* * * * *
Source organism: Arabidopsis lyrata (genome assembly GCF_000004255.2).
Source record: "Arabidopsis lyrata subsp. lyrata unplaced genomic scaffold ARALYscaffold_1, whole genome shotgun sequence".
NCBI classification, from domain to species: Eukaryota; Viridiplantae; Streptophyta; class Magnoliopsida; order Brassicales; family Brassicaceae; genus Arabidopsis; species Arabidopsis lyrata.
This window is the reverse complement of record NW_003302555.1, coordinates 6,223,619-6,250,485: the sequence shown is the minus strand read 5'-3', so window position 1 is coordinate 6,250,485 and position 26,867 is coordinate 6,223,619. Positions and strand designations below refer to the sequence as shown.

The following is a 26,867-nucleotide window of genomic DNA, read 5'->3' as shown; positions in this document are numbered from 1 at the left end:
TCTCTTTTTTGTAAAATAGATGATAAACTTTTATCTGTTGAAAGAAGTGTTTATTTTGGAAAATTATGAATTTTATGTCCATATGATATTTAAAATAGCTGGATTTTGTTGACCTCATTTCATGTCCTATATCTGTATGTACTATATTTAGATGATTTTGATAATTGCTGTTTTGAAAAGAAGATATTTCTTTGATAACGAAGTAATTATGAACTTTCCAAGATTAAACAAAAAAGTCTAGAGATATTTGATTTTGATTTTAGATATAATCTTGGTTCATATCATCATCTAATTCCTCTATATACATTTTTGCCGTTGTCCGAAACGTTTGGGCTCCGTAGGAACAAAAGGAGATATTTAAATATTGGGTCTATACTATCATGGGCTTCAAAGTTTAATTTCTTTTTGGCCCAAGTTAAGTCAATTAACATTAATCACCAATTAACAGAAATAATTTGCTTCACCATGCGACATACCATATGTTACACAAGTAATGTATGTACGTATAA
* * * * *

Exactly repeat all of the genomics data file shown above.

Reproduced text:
Source organism: Arabidopsis lyrata (genome assembly GCF_000004255.2).
Source record: "Arabidopsis lyrata subsp. lyrata unplaced genomic scaffold ARALYscaffold_1, whole genome shotgun sequence".
NCBI classification, from domain to species: Eukaryota; Viridiplantae; Streptophyta; class Magnoliopsida; order Brassicales; family Brassicaceae; genus Arabidopsis; species Arabidopsis lyrata.
This window is the reverse complement of record NW_003302555.1, coordinates 6,223,619-6,250,485: the sequence shown is the minus strand read 5'-3', so window position 1 is coordinate 6,250,485 and position 26,867 is coordinate 6,223,619. Positions and strand designations below refer to the sequence as shown.

The following is a 26,867-nucleotide window of genomic DNA, read 5'->3' as shown; positions in this document are numbered from 1 at the left end:
TCTCTTTTTTGTAAAATAGATGATAAACTTTTATCTGTTGAAAGAAGTGTTTATTTTGGAAAATTATGAATTTTATGTCCATATGATATTTAAAATAGCTGGATTTTGTTGACCTCATTTCATGTCCTATATCTGTATGTACTATATTTAGATGATTTTGATAATTGCTGTTTTGAAAAGAAGATATTTCTTTGATAACGAAGTAATTATGAACTTTCCAAGATTAAACAAAAAAGTCTAGAGATATTTGATTTTGATTTTAGATATAATCTTGGTTCATATCATCATCTAATTCCTCTATATACATTTTTGCCGTTGTCCGAAACGTTTGGGCTCCGTAGGAACAAAAGGAGATATTTAAATATTGGGTCTATACTATCATGGGCTTCAAAGTTTAATTTCTTTTTGGCCCAAGTTAAGTCAATTAACATTAATCACCAATTAACAGAAATAATTTGCTTCACCATGCGACATACCATATGTTACACAAGTAATGTATGTACGTATAA